TripIt Shows the Value of Combining Email, Web and APIs
by Ben Gross
TripIt is a free service that simplifies organizing travel plans. The service has done an excellent job of making it painless to aggregate the collection of email receipts that you receive from airlines, hotels, car rental companies and travel agencies into one master itinerary. In order to use TripIt, you simply forward any email receipts to firstname.lastname@example.org. The service extracts the reservation information from the message and assembles an attractive and very functional master itinerary from all the disparate documents. TripIt supplements the existing information with seating charts, information about local weather and events. Tripit supports a large number of travel-related vendors and regularly adds new ones based on demand.
I have been using TripIt for about a year and a half for both business and personal travel. TripIt provides many methods to access your travel information. There are three separate web-based interfaces–one for desktop browsers, one tuned specifically for the iPhone and one for other mobile web browsers. The service makes it possible to access your data via email, SMS, .ics calendar feeds and RSS feeds. TripIt recently added an Application Programming Interface (API) for developers that is rapidly expanding the number of options.
By default, trips are private. If you choose to add “connections” to other TripIt users, the service will then display trip basics including your destination and the dates you are traveling. You can choose to share trips and allow other individuals to view details such as flight and hotel information for a specific trip even if they are not TripIt users. You can also designate “collaborators” that make may changes or additions to an itinerary. While TripIt does have a number of social network features, these are not required to make the service useful for valuable.
Automatic account creation is one aspect of TripIt that illustrates how well email is integrated with the service. An account is created for you the first time you email TripIt a travel receipt. There is no need to go up through a separate sign up process, although you do have to assign a password the first time you log in.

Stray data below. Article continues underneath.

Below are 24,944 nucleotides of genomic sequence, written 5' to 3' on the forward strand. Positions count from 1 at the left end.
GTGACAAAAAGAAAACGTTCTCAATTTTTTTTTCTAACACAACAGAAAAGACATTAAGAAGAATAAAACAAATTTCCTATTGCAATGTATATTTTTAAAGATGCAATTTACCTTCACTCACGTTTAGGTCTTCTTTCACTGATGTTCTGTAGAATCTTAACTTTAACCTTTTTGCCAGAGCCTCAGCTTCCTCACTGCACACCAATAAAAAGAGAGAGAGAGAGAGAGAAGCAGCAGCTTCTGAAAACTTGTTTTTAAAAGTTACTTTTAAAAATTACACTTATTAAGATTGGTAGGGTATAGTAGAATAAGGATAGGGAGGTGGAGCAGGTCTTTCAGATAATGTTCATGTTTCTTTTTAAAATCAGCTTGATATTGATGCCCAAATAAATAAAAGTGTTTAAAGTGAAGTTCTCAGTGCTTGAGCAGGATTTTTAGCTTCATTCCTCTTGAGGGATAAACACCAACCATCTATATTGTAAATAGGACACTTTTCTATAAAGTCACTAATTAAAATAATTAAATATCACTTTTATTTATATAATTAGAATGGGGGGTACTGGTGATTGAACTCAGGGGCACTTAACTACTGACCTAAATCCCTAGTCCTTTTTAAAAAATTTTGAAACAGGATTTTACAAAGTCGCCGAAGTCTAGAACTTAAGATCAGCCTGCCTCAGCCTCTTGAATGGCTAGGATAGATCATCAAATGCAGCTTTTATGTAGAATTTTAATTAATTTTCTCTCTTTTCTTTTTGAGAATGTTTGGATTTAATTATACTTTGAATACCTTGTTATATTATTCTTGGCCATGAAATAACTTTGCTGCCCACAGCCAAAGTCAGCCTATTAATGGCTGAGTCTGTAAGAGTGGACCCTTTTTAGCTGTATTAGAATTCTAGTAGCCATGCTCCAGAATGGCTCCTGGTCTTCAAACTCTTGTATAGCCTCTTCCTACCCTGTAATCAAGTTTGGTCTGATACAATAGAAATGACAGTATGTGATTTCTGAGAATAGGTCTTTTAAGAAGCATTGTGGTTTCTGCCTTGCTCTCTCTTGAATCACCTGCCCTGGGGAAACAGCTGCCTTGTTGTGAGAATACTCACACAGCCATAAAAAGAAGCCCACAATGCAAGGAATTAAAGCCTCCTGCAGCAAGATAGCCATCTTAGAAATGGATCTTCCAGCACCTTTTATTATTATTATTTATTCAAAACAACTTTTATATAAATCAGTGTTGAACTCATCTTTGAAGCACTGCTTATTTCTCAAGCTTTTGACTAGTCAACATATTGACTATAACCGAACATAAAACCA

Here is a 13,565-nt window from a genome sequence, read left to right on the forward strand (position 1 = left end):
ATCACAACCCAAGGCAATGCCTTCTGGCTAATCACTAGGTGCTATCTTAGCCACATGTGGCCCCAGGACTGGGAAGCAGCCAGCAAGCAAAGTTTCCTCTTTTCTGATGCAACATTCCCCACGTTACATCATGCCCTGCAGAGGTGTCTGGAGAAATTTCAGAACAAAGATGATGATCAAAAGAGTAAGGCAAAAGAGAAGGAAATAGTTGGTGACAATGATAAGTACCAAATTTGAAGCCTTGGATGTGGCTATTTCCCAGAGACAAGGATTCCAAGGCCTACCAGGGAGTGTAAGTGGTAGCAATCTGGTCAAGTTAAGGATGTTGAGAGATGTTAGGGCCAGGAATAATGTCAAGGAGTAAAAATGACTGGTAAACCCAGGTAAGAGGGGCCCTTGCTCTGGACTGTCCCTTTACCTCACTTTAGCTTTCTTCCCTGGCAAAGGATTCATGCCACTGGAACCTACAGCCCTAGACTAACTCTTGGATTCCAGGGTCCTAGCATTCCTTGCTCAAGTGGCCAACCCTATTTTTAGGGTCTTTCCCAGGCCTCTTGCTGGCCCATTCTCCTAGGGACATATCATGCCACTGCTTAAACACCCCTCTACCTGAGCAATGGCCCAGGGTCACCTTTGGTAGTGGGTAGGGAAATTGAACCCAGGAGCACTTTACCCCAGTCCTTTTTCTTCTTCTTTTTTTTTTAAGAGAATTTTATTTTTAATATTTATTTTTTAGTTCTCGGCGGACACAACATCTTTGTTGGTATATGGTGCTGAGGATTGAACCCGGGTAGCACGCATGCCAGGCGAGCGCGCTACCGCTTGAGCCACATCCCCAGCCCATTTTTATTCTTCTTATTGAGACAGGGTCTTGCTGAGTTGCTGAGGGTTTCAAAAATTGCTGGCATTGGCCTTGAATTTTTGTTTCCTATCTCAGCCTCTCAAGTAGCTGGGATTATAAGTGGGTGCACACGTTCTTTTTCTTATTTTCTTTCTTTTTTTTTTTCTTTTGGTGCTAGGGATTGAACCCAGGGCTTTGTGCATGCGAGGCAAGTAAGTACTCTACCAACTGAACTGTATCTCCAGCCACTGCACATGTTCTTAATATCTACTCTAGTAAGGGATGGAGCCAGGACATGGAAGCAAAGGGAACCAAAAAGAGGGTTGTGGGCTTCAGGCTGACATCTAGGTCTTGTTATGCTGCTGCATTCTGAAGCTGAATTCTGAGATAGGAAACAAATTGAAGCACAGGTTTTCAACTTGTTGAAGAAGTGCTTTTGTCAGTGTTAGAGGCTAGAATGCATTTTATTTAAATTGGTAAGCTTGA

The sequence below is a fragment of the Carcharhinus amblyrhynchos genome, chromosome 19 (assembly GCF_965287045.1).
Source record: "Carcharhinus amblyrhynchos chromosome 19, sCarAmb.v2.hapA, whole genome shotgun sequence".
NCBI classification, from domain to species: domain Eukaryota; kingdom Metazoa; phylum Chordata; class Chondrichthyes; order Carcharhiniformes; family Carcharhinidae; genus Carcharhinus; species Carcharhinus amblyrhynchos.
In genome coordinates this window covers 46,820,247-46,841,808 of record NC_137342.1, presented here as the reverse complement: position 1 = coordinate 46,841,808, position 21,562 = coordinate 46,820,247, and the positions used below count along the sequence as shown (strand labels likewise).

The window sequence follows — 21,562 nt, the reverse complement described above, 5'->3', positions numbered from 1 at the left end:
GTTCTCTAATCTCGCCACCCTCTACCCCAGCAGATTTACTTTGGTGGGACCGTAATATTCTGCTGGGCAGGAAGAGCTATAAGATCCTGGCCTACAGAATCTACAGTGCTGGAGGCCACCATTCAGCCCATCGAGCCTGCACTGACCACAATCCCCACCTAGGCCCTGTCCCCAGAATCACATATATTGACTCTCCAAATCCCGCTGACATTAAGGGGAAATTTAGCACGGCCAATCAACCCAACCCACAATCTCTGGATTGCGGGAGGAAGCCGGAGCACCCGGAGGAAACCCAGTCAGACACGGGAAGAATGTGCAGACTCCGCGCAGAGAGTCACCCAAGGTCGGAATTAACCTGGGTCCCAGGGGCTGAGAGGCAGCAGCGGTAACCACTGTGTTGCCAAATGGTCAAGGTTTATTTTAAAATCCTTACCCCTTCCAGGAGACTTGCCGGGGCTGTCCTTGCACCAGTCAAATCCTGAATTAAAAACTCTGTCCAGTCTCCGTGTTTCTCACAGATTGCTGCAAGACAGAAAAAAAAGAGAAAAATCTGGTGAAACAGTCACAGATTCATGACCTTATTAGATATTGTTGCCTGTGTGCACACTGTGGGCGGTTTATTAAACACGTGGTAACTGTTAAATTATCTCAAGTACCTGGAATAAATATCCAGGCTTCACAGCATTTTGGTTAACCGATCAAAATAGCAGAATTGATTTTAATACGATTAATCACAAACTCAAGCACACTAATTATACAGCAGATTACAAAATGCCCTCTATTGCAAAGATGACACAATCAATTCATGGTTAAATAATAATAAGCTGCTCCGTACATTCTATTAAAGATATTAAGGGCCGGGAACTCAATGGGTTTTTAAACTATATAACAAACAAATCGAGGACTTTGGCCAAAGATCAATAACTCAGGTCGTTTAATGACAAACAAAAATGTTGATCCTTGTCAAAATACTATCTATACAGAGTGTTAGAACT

One of my favorite talks from last year’s Web 2.0 Expo in San Francisco was “Making Email a Useful Web App” from Andy Denmark of TripIt. He made the argument that email is still interesting as an access point for web-based applications. He placed TripIt in a historical context of email driven applications such as the old email-based Internic domain registration forms. Denmark also mentioned TrackMyShipments, an online package tracking service, which is also email receipt-based. I like this service as well and will review it in the future.
The release of a TripIt developer API, immediately led to a number of useful connections to external service such as LinkedIn for sharing travel plans with business connections, Plaxo for integration with Plaxo Pulse and Plaxo Pulse, expens’d, which links with TripIt data to simplify travel expense reporting.
In some ways, TripIt competes with Dopplr, but in reality the services have minimal overlap and I think they are complimentary. Dopplr’s focus is on the social and visualization aspects of travel, while TripIt excels at many disparate travel documents and producing a useful master itinerary. I really look forward to the day when a developer connects these two services via their APIs.
I have very few complaints about TripIt, one is that it is difficult to retrieve older trips, which are sometimes useful when double checking records for expensing, etc. A brief history is available in the profile, otherwise you will need to find an old email from TripIt containing the URL from the trip to view the old itinerary.